Grande's music career began with the soundtrack Music from Victorious (2011). She released her debut studio album, Yours Truly, in 2013, which debuted at number one on the US Billboard 200. The album's lead single, "The Way", debuted in the top 10 of the Billboard Hot 100, with critics comparing her wide vocal range to that of Mariah Carey.

Grande's second studio album, My Everything (2014), debuted at number one in the US and charted in the top 10 in 24 other countries. With the lead single "Problem" and several others from that album, she was continuously in the top 10 of the Billboard Hot 100 for 34 weeks and had the most top 10 singles of any artist in 2014. In 2015, Grande promoted My Everything with her first world tour, The Honeymoon Tour, and released a holiday EP, Christmas & Chill. In 2016, she released her third studio album, Dangerous Woman. The title track debuted at number 10 on the Billboard Hot 100, making Grande the first person in the history of that chart whose lead single from each of her first three albums debuted in the top 10. The album released at number two on the Billboard 200. In 2017, Grande is giving her international Dangerous Woman Tour.

As of June 2017, Grande's music videos had been viewed a total of more than eight billion times online. Her accolades include three American Music Awards, three MTV Europe Music Awards, an MTV Video Music Award and four Grammy Award nominations. All three of her albums have been certified platinum by the RIAA. She has supported a range of charities and has a large following on social media; she is the second most followed person on Instagram. In 2016, Time named Grande one of the 100 most influential people in the world on their annual list.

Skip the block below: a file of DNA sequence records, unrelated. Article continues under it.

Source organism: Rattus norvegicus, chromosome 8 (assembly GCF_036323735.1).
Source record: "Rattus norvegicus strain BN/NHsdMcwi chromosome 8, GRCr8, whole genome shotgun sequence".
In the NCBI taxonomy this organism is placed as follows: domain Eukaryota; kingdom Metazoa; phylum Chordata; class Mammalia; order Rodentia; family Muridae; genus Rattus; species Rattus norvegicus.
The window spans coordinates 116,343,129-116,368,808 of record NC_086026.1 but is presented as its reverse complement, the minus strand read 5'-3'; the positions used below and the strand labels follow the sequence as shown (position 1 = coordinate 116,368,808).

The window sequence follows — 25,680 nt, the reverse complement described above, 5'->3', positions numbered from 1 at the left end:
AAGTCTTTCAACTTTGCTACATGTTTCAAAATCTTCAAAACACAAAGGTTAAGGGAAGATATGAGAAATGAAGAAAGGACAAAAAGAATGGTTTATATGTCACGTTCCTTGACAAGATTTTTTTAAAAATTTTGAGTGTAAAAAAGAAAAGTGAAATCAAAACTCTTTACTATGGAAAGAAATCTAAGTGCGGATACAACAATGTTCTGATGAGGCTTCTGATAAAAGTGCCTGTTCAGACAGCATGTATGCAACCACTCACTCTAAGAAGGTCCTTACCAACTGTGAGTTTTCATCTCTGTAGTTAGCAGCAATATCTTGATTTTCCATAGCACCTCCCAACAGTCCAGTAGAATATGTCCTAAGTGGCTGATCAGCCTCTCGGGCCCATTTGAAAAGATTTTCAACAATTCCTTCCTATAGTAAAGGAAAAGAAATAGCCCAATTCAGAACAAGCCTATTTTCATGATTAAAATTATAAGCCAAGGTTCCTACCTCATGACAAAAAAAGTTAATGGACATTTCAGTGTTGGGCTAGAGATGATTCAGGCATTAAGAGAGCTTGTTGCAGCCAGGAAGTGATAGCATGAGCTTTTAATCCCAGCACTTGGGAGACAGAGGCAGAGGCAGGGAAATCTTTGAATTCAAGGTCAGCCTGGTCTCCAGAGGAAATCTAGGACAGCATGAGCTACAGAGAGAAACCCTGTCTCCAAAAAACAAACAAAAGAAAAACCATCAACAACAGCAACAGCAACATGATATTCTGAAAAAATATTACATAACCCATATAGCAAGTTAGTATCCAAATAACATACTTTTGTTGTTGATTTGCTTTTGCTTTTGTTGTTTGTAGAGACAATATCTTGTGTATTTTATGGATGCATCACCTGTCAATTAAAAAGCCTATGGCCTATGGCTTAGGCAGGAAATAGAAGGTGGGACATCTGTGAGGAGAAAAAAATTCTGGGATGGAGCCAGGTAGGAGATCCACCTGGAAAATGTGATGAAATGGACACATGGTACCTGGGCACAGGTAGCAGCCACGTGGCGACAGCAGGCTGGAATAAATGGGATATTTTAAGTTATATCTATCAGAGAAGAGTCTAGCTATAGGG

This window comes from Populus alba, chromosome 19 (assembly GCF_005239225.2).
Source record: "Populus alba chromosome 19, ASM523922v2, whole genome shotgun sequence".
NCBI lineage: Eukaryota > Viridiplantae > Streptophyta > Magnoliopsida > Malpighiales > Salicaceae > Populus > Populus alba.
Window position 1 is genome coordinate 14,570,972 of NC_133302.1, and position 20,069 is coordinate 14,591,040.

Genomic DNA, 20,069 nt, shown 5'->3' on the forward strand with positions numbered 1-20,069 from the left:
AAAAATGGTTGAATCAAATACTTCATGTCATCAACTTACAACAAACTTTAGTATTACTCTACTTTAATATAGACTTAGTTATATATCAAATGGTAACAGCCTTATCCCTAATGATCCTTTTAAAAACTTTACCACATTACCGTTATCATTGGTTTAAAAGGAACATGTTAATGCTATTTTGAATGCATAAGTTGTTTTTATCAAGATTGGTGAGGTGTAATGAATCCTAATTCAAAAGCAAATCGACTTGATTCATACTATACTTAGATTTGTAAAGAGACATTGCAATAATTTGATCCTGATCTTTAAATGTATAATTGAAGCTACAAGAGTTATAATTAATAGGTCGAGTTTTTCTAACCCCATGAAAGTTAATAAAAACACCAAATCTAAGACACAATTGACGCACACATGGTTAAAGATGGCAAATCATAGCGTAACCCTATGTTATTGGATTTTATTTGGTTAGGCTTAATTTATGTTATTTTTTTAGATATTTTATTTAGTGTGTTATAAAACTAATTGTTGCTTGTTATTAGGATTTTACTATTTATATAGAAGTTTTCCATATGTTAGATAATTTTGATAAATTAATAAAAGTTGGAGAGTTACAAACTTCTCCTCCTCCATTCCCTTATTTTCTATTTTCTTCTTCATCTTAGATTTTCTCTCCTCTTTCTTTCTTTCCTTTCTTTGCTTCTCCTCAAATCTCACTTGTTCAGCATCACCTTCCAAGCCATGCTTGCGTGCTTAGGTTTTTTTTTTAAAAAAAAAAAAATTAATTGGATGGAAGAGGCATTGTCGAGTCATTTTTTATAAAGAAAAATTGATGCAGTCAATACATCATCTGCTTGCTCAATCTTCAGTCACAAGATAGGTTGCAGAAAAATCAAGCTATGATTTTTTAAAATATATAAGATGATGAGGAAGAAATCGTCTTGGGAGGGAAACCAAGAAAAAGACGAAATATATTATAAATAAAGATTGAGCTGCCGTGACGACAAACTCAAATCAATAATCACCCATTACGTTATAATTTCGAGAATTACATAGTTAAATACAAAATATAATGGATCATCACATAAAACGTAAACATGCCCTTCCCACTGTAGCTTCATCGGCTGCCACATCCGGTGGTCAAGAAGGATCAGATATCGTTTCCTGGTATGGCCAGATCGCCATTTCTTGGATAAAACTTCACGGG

Alicia Keys
Alicia Keys
Alicia J. Augello-Cook (born January 25, 1981), and has won numerous awards, including eleven Grammy Awards, seventeen Billboard Music Awards, three American Music Awards.

Her debut album Songs in A Minor was a worldwide success, selling nearly 11 millions albums, and received five Grammy Awards in 2002, with Alicia winning Best New Artist and also Song of the Year for "Fallin'".
Nickelback
Nickelback
Nickelback is a Canadian post-grunge band formed in Hanna, Alberta by Chad Kroeger, Mike Kroeger, Ryan Peake and then-drummer Brandon Kroeger (the current drummer of Nickelback being Daniel Adair). The band is one of the most popular of the modern post-grunge genre, along with groups such as 3 Doors Down and Daughtry, performing in a significantly more radio-friendly style than the traditional, early 1990s grunge music era. Although the founders of the band hail from Hanna, Alberta, a small town east of Calgary, they are now based in Vancouver, British Columbia, Canada. The band's name originates from the nickel in change that band member Mike Kroeger gave customers at his Starbucks job—he would frequently say, "Here's your nickel back".

The band is signed to EMI at home and Roadrunner Records for the rest of the world. In July 2008, the band signed with Live Nation for three touring and album cycles, with an option for a fourth cycle. The contract includes recordings, touring, merchandise and other rights.
Chopin
Chopin
Frédéric Chopin (1 March 1810 – 17 October 1849) was a Polish composer and virtuoso pianist of the Romantic period. He is widely regarded as the greatest Polish composer, and ranks as one of music's greatest tone poets.

He was born in the village of Żelazowa Wola, in the Duchy of Warsaw, to a Polish mother and French-expatriate father, and in his early life was regarded as a child-prodigy pianist. In November 1830, at the age of 20, Chopin went abroad; following the suppression of the Polish November Uprising of 1830–31, he became one of many expatriates of the Polish "Great Emigration."